ABC management gave this silly project the green light in the first place, which is astonishing itself. (This couldn't have been the best project in its category to choose from, surely?) But not only did they choose it, they stayed with it until it attracted a small but loyal audience.

Therefore deemed a "success" by the higher-ups it just kept going on and on. Over the years it appears to have got the attention, and won the affection, of every pop music obsessed simpleton in the country. That demographic constitutes the nichiest of niche markets, of course. But in a country of 22 million, it still adds up to a helluva lot of people -- people who are happy to hand over real money to see their slightly less cretinous idols make fools of themselves right there in front of them.

Basically, free of commercial constraints, and with lots of taxpayers' money keeping it afloat, the show got a leg up into the marketplace. And now it has become what seems very likely to be a profitable venture in its own right. Which just goes to show that crap subsidized by the state can actually become commercially successful crap as a result.

Sure, we knew that already ... Still, wouldn't it be great if the ABC got behind stuff that's original, creative and, you know, good instead? Just think how much more interesting our popular culture would be then.

Friday, December 2, 2011

Queen, punk rock and New Musical Express

Watching ABC2 earlier in the week I saw the first part of a fascinating two-part documentary series about the rock band Queen called Queen: Days of Our Lives.

Being in my late forties now, of course I recognized all their hits. Way back when they were at the height of their fame I certainly liked their songs, as so many people did. But I didn't see them as anything special. I thought they were much like all other rock bands -- a bunch of overrated, preening egomaniacs, basically. Freddie Mercury in particular struck me as a bit of a tool.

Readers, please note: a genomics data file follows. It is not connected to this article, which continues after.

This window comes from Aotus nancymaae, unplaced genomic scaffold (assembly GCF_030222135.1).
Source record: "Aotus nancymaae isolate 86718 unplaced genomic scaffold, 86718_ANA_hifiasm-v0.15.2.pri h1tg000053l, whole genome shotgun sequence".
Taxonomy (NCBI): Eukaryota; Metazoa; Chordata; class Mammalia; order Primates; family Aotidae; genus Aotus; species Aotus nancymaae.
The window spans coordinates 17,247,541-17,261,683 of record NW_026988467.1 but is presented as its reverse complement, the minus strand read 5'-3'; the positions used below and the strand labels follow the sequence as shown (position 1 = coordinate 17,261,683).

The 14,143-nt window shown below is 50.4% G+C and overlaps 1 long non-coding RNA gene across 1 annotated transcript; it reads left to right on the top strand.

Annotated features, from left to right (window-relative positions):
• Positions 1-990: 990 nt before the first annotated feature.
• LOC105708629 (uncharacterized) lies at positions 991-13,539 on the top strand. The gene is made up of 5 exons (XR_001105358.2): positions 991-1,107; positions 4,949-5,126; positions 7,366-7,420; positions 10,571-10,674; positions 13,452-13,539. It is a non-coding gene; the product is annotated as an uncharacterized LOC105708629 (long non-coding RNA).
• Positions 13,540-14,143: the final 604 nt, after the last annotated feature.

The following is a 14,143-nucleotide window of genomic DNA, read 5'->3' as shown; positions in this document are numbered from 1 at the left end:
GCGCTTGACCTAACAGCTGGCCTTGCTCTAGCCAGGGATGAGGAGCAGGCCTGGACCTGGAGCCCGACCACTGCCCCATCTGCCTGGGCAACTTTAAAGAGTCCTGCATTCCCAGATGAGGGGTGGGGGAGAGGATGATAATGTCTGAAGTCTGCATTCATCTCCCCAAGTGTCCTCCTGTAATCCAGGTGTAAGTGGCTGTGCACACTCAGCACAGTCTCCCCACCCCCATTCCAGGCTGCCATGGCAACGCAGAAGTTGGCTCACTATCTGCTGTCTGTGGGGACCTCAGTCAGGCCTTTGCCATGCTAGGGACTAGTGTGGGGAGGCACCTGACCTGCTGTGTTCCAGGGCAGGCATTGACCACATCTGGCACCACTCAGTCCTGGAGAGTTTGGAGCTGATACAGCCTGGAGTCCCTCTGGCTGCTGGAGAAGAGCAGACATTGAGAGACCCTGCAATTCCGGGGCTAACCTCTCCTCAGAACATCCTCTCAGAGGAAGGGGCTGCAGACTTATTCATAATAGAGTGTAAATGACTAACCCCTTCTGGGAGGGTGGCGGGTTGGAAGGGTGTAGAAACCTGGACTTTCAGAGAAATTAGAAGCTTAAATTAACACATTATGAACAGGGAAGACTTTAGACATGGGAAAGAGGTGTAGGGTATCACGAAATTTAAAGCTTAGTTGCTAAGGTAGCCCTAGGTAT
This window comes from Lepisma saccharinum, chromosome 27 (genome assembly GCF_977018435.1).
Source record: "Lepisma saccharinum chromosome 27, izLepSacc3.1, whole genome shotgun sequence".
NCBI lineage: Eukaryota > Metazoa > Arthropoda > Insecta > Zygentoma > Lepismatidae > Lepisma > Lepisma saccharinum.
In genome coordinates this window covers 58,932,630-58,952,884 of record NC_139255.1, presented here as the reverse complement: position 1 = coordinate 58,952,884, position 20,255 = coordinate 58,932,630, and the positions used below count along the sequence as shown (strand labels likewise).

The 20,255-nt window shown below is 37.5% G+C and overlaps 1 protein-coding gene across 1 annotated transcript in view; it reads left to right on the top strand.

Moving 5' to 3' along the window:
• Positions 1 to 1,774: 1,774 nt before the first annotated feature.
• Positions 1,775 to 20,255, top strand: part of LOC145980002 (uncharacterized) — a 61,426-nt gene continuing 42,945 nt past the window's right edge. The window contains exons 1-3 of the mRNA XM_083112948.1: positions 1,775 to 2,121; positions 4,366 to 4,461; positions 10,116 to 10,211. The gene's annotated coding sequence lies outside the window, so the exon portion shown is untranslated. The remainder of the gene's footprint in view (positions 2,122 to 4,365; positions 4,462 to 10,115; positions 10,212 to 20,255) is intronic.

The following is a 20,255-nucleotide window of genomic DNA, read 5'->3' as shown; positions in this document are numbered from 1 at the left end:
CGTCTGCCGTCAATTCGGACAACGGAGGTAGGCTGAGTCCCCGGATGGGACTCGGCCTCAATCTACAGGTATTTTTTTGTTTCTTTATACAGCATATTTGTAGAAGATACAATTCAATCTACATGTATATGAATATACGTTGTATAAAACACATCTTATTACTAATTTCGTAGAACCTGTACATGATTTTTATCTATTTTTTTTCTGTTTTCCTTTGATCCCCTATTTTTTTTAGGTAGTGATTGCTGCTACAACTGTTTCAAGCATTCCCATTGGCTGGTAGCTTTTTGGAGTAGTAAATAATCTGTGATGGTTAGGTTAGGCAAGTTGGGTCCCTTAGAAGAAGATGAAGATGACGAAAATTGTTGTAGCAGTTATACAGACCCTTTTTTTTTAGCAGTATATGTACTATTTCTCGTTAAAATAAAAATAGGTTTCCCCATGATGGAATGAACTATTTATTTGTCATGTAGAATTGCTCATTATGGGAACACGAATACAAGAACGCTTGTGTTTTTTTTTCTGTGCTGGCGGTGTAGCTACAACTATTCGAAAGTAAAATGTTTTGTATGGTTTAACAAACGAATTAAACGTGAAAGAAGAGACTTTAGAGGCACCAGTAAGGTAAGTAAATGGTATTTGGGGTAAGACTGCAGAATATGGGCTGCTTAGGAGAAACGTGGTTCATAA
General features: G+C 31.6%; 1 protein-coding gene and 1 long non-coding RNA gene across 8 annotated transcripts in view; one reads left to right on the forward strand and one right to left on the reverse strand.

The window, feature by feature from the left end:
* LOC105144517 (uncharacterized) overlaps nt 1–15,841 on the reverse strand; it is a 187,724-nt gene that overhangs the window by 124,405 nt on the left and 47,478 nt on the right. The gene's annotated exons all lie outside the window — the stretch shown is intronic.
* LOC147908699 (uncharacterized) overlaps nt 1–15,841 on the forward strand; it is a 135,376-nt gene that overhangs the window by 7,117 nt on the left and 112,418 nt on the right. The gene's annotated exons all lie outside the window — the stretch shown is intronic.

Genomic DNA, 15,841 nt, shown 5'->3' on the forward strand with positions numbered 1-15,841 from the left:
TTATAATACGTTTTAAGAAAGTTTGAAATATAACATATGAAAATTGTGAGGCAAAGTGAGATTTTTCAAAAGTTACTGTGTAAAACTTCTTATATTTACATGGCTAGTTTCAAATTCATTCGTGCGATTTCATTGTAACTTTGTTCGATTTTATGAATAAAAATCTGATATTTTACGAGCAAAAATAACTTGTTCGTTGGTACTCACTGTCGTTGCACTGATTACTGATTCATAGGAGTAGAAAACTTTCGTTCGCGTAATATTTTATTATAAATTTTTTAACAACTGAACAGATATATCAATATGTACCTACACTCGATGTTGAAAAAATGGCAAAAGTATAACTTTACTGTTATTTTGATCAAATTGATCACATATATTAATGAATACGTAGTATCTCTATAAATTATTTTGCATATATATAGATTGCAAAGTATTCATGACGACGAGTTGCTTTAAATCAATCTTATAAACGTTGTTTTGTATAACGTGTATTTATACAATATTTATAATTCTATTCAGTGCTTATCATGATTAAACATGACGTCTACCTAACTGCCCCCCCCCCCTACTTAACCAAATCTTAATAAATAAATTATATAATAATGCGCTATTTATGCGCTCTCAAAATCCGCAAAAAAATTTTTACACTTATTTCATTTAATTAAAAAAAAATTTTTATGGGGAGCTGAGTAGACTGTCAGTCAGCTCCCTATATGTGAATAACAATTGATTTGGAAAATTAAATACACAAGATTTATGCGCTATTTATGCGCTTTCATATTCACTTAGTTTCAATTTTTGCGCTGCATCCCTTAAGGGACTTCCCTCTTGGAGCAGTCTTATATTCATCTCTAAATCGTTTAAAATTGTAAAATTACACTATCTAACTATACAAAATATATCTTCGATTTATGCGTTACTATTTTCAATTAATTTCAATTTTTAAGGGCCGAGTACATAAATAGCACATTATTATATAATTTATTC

I'm a lot older now, and -- I hope -- a bit wiser. So as I watched the doco I saw the band completely afresh. I have no musical ability, and very little knowledge of it, but I could finally understand just how brilliant these guys really were. They were truly unique and way ahead of everyone else in the field.

They were all exceptionally talented in their own way. But Freddie Mercury was particularly gifted. Not only did he have an incredible voice -- one now widely viewed as being one of the finest rock voices ever -- he also penned many of their best songs.

The doco was full of interesting anecdotes and reminiscences. One of the things that came through strongly was how the British music press of the day really detested the band. One well known illustration of this loathing was when NME interviewed Freddie Mercury and ran it with the headline: "Is this man a prat?" The band became so sick and tired of the constant sneering from vicious rock hacks that they gave up trying to please them entirely.

I think it's fair to say that the music press in Britain at the time -- like the local arts commentariat of today -- were a pretty bolshie bunch. So it's not surprising that they were deeply hostile to the flashy, witty quartet that was Queen.

It also makes sense that the music press gave a lot of positive coverage to punk music, and clearly had much to do with its rise. (NME in particular was closely associated with it, apparently.) After all, punk was clearly more an expression of inchoate political rage than an actual musical genre in its own right. Just listen to that crap and you'll know what I mean. (In a way it was a bit like today's stupid Occupy Movement, just a lot louder and snarlier -- albeit undeniably more creative as well.)

As is so often the case, the critics of the day were completely and utterly wrong. Not only did Queen sell squillions of records all over the globe at the time, many of today's musical pundits now rightly see them as a truly great rock band who made a huge and enduring contribution to popular culture.

The second part of Queen: Days of Our Lives is on Wednesday night next week. Definitely worth watching, IMO.